Back in the 1990s, adventure gaming ruled supreme in the PC world. One of the publishers on top of that illustrious heap was Sierra, who gave us such gems as King’s Quest, Space Quest, and Leisure Suit Larry.* Sierra also introduced the writer Jane Jensen, who worked on many of Sierra’s top titles, and later went on to design the Gabriel Knight series. For some of you, bells may be ringing now, but if you haven’t heard of the series, they followed the adventures of the eponymous hero as he delved into mysteries involving such dark fantasy goodness as voodoo, werewolves, and the Templars; players loved them for their bizarre subject matter, as well as their great stories and character development.
Some ten years later, the next Jane Jensen adventure game has just been released, and while Gray Matter’s themes aren’t as outright fantastical as those of Gabriel Knight, the experience of playing this new title is just as atmospheric and intriguing.
The heroine of the piece is Sam Everett, an American street magician, who takes a wrong turn on her motorbike and breaks down outside an eerie manor house near Oxford. The manor house belongs to a Doctor Styles, an enigmatic neurobiologist, and through a convenient bluff, Sam secures a bed for the night by pretending to be Dr. Styles’ new assistant. Dr. Styles is a recluse, estranged from the university, and people in general, after the mysterious and traumatic death of his wife which he’s never been able to recover from. After a good night’s sleep Sam decides to stick around to earn enough money to fix her motorbike – and so she begins her tentative steps into the adventure.
The game is structured in eight chapters, in which you’ll alternate between Sam and Dr. Styles, and follow them as they both pursue their different threads to the story. While Sam is interested in learning more about Dr. Styles, his past, and his research into ‘cognitive abnormality’, her own driving passion is to try and gain entrance to the Daedalus club, an exclusive group for magicians. In order to become a member, magicians are expected to complete a ‘grand game’, or ultimate magic trick, and while Sam ponders how she could best gain entry, a series of strange events begin to occur throughout Oxford. Dr. Styles, on the other hand, is obsessed with the death of his wife, and his own experiments into parapsychology. It is up to you, playing as both Sam and Dr. Styles, to piece together the puzzle of how these seemingly disparate threads all tie together.
It’s a clever premise, and for the most part it works really well. And while the puzzles in Gray Matter are straightforward, and fairly standard fare for seasoned adventure gamers, the inclusion of Sam’s magic skills as a way to solve problems adds something new to the standard odd-object-combination strategy that drives most adventure games. An initial flick through her trusty magic book shows step by step instructions for various tricks – and working these out, step by step, with the objects and people Sam comes across, is a genuinely fun experience.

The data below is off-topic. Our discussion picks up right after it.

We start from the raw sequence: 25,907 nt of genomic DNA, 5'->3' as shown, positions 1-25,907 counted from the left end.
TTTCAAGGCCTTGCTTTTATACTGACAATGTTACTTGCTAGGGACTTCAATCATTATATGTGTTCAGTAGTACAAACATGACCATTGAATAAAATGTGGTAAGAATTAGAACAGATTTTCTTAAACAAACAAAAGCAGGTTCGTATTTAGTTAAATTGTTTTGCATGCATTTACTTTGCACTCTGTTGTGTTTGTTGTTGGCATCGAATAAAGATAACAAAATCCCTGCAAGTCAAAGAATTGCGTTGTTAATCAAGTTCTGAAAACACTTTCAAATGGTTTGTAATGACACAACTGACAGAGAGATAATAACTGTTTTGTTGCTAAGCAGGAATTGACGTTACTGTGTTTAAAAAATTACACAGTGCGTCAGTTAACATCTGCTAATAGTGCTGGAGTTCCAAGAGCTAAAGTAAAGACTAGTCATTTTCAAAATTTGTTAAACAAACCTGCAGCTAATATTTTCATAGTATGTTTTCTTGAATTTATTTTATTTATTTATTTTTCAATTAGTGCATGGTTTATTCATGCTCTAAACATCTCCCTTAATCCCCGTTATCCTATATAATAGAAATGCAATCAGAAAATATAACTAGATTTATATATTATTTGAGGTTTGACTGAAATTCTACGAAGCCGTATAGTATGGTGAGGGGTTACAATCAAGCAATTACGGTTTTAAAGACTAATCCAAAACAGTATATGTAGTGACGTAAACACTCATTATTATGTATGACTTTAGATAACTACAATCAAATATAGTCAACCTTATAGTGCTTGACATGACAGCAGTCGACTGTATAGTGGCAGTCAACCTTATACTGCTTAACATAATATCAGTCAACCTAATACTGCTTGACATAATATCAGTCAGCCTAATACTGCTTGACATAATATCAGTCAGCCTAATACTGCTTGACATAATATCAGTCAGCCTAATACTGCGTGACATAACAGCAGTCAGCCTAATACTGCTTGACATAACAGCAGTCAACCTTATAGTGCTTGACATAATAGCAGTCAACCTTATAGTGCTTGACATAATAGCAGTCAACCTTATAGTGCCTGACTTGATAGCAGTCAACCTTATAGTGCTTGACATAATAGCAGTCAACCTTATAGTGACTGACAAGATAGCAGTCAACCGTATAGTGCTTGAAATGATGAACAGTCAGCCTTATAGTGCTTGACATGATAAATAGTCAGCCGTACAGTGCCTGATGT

In terms of look and feel, Gray Matter had a bit of push and pull for me. I found the use of 3D characters on top of a 2D background a bit odd at first, but at the same time I have to admit it certainly gave the game a greater sense of movement and flow. In addition, the artwork is so gorgeous and moody, and storyline so intriguing, you’ll forget you’re playing a “point and click adventure” as you get more involved in the mysteries around you.
OK, there are a few downsides – and in many ways these are faults of the genre, rather than this title – most significant being the frustration you inevitably get when you can’t figure out what the last bit is that you need to do before you can move on to the next chapter. A hints function of some kind could have been handy (but I guess that’s what GameFAQs is for).
And sure, there’s the odd bit of cliché - Dr. Styles is kind of obvious with his Lord Byron meets Phantom of the Opera clothes and demeanour – but Gray Matter also packs a lot of humour (and great voice acting). As an English Lit graduate myself, I particularly enjoyed the way Sam used the excuse “I’m studying English Lit” as a way to excuse her ignorance of the finer points of parapsychology and cognitive abnormality research.
I still find it refreshing that in a time where so many games assume the “more is more” addage, there are still a lot of thoughtful games out there that take their time to build atmosphere and story, and give players a bit of pondering time, rather than relying on reflexes (or frequent use of the autosave function). Gray Matter is definitely one of these games, and it’s sure to please Gabriel Knight fans as well as those who have yet to give classic adventure gaming a crack.
* Gamers who never got around to playing these awesome adventure games back in the day can check a handful of them out at sarien.net, who publish web-friendly versions of the classic titles, with the blessing of Activision.